May 16, 2017
On 10 May 2017, following UNPO's conference "Who Pays the Price? CPEC and the Challenges Facing Ethnic & Religious Minorities in Pakistan", the journalist and editor-in-chief of MO* Gie Goris interviewed some of the event's speakers at the TV studios of the European Parliament. During the round-table, interviewees Dr Rubina Greenwood (World Sindhi Congress), Mr Mirza Wajahat Hassan (exiled Chairman of the Gilgit-Baltistan Thinkers Forum), Mr Rashed Rahman (former editor of Pakistan’s Daily Times) and UNPO’s Fernando Burgés revealed some of the hardships that ethnic and religious minorities in Pakistan are facing. From historical grievances embedded in the history of the Pakistani state, to the rise of extremism and the impact of economic mega-projects, minorities have been the most affected within the Pakistani society.
Highlights of the interview include Mr Rashed Rahman explaining that journalists in Pakistan face increasing pressure and restrictions on their freedom of expression in light of the nationalist insurgency in Balochistan, a “fall-out of terrorism of the Afghan War” and increasing discontent with the state of democracy in the country. He reminded that the issue of minorities in Pakistan has its roots in the history of the state, the formation of which was based on the premise of autonomy for South Asian Muslims. Although intended as a “safe space” for the largest minority in undivided India, Mr Rahman argued that the formation of the Pakistani state and the subsequent declaration of an Islamic Republic is the backdrop of increasing repression against religious minorities in Pakistan.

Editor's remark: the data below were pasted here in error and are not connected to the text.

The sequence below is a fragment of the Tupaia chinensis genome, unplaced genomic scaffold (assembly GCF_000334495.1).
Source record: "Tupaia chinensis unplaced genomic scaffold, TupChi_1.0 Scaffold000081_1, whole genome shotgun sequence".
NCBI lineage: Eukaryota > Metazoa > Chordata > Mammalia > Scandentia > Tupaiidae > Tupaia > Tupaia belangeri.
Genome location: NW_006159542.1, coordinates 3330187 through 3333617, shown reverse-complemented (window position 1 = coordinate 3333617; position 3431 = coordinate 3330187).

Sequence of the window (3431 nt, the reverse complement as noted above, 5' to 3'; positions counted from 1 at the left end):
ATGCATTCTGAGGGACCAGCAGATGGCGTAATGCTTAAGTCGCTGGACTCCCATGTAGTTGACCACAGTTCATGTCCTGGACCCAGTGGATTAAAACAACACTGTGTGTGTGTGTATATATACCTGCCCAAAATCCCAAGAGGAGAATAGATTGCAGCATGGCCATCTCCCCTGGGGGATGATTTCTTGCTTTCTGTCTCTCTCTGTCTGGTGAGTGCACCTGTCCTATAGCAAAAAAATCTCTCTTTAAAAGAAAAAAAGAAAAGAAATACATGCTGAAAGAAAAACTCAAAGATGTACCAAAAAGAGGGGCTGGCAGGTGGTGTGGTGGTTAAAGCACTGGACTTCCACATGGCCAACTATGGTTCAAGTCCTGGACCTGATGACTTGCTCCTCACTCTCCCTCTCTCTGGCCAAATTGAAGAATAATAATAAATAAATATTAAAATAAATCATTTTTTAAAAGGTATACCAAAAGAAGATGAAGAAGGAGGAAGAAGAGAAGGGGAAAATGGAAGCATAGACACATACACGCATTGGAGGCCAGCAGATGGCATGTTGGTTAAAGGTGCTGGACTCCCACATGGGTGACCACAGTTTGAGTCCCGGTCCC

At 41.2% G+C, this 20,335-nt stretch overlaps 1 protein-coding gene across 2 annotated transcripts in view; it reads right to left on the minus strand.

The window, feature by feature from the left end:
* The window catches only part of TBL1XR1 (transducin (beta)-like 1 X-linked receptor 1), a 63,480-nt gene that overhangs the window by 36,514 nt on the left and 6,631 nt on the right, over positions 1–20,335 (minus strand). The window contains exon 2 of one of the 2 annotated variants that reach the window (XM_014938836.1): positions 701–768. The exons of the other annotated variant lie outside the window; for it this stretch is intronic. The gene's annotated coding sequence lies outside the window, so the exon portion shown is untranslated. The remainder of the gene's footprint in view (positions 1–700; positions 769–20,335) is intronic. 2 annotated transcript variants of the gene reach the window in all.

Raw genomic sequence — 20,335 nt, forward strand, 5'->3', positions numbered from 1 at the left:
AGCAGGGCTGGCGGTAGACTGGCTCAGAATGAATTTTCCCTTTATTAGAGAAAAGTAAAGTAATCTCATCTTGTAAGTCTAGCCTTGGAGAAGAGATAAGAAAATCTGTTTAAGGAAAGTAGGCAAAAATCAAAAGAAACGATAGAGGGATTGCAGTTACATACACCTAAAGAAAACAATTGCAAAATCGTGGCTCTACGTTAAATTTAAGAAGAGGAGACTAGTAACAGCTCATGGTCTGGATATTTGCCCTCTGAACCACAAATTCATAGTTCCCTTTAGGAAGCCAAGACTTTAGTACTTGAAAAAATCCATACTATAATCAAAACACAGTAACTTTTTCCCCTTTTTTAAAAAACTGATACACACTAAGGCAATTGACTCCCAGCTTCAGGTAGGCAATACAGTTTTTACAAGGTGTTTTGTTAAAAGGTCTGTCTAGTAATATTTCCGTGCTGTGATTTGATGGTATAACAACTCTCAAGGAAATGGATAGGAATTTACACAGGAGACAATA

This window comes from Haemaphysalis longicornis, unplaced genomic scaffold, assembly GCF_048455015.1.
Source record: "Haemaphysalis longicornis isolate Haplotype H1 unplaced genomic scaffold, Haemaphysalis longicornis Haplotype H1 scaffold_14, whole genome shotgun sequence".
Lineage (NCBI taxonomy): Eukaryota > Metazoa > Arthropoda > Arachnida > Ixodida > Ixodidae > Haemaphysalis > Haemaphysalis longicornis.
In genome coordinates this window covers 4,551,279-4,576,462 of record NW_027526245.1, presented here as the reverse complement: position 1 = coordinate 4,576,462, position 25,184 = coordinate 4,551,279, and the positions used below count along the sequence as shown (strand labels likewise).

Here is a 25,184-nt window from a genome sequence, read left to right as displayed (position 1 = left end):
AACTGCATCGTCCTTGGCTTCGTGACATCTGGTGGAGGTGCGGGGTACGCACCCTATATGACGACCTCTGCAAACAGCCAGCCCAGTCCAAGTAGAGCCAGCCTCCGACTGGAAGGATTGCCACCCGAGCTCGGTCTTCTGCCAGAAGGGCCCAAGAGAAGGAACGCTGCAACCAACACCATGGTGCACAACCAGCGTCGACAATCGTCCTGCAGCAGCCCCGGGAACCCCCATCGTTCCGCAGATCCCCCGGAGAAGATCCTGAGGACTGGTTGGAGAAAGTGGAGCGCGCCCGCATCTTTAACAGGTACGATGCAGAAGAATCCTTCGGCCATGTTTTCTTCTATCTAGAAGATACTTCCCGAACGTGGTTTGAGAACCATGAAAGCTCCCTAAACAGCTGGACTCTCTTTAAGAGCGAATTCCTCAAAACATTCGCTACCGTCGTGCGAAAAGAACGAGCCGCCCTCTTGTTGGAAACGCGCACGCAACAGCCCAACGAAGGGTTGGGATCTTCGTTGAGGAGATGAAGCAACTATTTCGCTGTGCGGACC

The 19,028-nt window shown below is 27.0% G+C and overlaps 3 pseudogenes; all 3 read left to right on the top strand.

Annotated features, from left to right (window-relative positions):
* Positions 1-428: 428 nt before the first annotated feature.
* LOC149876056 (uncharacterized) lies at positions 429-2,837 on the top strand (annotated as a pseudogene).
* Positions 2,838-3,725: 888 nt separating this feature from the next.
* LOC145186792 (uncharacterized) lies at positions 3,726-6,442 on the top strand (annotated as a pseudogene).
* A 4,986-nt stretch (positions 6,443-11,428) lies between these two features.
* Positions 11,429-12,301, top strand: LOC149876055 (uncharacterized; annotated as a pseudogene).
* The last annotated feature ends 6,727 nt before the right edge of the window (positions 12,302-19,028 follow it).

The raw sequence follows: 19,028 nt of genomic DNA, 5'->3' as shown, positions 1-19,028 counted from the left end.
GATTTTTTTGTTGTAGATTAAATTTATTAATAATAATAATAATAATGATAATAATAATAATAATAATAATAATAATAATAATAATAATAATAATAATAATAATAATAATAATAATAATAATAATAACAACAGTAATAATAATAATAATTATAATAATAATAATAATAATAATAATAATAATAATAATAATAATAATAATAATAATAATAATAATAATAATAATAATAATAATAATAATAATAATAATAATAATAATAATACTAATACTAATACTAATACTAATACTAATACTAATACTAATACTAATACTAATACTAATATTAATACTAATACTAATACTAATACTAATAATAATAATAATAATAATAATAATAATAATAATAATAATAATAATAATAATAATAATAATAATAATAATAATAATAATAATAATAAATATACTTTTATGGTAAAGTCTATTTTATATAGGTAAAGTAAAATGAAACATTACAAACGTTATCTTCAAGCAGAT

Dr Rubina Greenwood from the World Sindhi Congress provided important insights into the historic struggle of the Sindhi people. Reminding that Pakistan was founded on the principles of the 1940s resolution - which stated that all joining states would remain sovereign states - she pointed out that the principles set forth in this resolution were not and are not respected by the Pakistani state. Hence, there is a nationalist struggle of the Sindhi people as they seek political representation as well as the right to manage their own resources. These issues become particularly relevant when considering that Sindh is Pakistan’s most resource-rich province, while simultaneously being one of the most poverty-stricken regions.
Mr Mirza Wajahat Hassan, in turn, discussed the geographic importance of Gilgit-Baltistan to the proposed China-Pakistan Economic Corridor. As more than 650km of the economic corridor would run through the Pakistan-occupied territory, the region is key to the development project. Nonetheless, as Mr Hassan highlighted, no leader or resident of Gilgit- Baltistan was consulted in the negotiation processes of this mega-project. When asked about the potential economic benefits to the region, he stated that Gilgit-Baltistan has witnessed a large influx of middle to upper-class Pakistani citizens into its territory, affecting not only the demographic composition but also the local economy, adding that CPEC also raises environmental concerns.
Speaking about UNPO’s role in raising awareness of minorities in Pakistan, UNPO Programme Manager Mr Fernando Burgés explained how the organization engages with the European Parliament and international organizations on behalf of its members. Besides observing that UNPO is merely requesting Pakistan to fulfil its human rights obligations, Mr Burgés reminded that Islamabad has yet to ratify treaties such as the International Convention for the Protection of All Persons from Enforced Disappearance.
Photography: Markus Buderath